Wormholes in Host Defense: How Helminths Manipulate Host Tissues to Survive and Reproduce

article has not abstract

Published in the journal: . PLoS Pathog 10(4): e32767. doi:10.1371/journal.ppat.1004014
Category: Pearls
doi: 10.1371/journal.ppat.1004014


article has not abstract

Over 1,000,000,000 people and innumerable other animals are currently infected with one or more helminths [1]. These highly prevalent infections contribute to significant illness and economic losses due to impaired worker productivity and livestock health. As such, it is tremendously important to vaccine and anthelminthic drug development efforts to understand the complex interactions between host and parasite, including helminth manipulation of host tissues. The extensive coevolution of helminths and their hosts often blurs the line between what is host-mediated and what is parasite-driven. However, we have drawn explicit examples from the literature to highlight five major themes of helminth manipulation of host tissues: disruption of epithelial barriers, reinforcement of epithelial barriers, alteration of lymphoid tissue, modulation of tissue vascularity, and tuning of granulomatous responses. Herein we focus on examples of direct molecular level effects on host tissue to highlight strategies common to numerous helminths in their efforts to survive and reproduce within their hosts.

Disruption of Epithelial Barriers

A major tool in the helminth arsenal is the ability to compromise the host epithelium, which is the first line of defense against parasitic infection. For instance, schistosomes encounter numerous epithelial barriers in their life cycle. These barriers include the skin during its invasion by cercariae, the lung during schistosomular transit, and the intestine and bladder during egress of schistosome eggs in the fecal and urinary streams, respectively. Based on in vitro studies, schistosomal cercariae are thought to employ proteases such as cercarial elastase to degrade human skin elastin and collagen during the first stage of infection, allowing penetration of skin epithelium [2][4]. When schistosome worms mature, mate, and lay eggs, it becomes essential for the eggs to exit the host body, as the parasite life cycle will not continue without a secondary host. Schistosoma haematobium eggs, in particular, have developed molecular strategies for easing passage from the bladder tissue to the urinary stream (Figure 1). Mouse bladders injected with S. haematobium ova exhibit decreased transcription of all uroplakin genes and various tight junction related genes [5]. The structural proteins that these genes encode are essential for the maintenance of bladder epithelial integrity and the sequestration of urine from tissues extraneous to the bladder. The altered transcription of these genes may benefit helminth survival by facilitating access to the bladder lumen and the next stage of the life cycle.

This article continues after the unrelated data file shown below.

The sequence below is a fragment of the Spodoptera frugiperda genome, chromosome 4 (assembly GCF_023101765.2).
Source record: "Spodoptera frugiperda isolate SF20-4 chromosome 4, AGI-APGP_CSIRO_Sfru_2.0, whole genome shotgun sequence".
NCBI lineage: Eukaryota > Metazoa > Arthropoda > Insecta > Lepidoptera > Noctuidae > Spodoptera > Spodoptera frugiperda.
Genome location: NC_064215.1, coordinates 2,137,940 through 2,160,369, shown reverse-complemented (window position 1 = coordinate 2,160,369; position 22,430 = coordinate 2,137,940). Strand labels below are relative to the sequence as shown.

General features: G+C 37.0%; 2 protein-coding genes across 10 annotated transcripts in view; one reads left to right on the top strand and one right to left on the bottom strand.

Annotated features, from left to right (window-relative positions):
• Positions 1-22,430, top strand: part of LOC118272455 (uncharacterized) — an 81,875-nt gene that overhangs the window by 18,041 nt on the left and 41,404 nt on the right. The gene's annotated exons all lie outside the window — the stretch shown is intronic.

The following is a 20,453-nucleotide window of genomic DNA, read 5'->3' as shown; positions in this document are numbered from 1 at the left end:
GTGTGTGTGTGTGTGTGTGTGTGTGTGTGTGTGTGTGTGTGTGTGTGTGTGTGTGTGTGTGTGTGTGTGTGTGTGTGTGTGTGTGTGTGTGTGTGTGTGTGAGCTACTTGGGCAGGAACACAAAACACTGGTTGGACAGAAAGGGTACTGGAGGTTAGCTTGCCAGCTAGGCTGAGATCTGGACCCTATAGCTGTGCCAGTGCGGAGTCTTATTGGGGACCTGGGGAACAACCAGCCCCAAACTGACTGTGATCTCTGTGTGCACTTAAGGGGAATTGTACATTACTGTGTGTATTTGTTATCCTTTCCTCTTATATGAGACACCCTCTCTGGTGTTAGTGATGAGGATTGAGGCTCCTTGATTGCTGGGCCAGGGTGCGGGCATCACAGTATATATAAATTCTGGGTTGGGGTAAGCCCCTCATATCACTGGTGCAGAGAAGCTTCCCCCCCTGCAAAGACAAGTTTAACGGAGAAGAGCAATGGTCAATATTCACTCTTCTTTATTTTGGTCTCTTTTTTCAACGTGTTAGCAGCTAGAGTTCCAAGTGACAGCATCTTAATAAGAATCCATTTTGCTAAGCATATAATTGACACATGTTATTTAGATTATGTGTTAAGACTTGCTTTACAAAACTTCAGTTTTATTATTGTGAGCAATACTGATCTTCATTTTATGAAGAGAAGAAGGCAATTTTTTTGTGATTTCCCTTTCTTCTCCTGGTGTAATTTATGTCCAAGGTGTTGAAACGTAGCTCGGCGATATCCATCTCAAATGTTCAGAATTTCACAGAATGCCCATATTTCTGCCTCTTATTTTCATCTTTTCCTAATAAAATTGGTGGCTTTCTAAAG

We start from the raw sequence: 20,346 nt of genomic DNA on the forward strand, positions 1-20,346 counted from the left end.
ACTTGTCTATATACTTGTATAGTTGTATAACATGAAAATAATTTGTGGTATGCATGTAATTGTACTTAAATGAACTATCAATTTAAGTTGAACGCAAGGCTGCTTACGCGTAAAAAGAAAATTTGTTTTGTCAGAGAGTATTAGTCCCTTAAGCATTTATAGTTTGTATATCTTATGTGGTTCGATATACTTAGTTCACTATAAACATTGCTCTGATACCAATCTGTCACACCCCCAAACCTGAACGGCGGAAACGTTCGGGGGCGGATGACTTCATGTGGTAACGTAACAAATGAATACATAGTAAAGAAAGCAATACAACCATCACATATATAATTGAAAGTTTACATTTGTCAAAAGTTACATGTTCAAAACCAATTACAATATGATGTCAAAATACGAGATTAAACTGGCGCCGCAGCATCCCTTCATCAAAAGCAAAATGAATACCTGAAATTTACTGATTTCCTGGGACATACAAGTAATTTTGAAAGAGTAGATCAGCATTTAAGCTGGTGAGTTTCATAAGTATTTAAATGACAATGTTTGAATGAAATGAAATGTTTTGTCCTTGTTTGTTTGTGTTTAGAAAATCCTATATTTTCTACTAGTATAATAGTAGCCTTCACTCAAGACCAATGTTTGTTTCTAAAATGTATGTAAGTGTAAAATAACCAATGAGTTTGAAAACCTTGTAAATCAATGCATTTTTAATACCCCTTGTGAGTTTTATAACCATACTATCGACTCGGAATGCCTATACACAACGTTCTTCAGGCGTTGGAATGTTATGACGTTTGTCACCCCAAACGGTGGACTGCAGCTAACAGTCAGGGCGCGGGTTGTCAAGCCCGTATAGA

Schematics of various strategies employed by helminths to modulate host tissues.
Fig. 1. Schematics of various strategies employed by helminths to modulate host tissues.
A, disruption of epithelial integrity. B, epithelial cell hyperplasia. C, lymphatic endothelial cell differentiation. D, angiogenesis. E, egg-based granulomatous responses.

In contrast to schistosomes, or blood flukes, which aggressively invade their host through the skin, many gastrointestinal helminths traverse host epithelia after being ingested. The whipworm, Trichuris trichiura, may alter host intestinal epithelial cells using secretory proteins. It is postulated that these proteins enable the worm to form ion conduction pores in the lipid bilayer of cecal epithelial cells, allowing the parasite to burrow its head into a nutrient-rich, intracellular microenvironment, and providing shelter from the mechanical movements of gut tissue [6][8].

Likewise, Strongyloides stercoralis perturbs mucosal integrity by disrupting the balance between cell death and proliferation in the small intestine. Infection with this helminth induces increased apoptosis and inhibits cell proliferation in the duodenum and upper jejunum, the sites of adult parasite residence [9]. A compromised intestinal barrier may facilitate the autoinfection phase of St. stercoralis infection, in which the rabtidiform larvae penetrate the intestinal mucosa to perpetuate infection.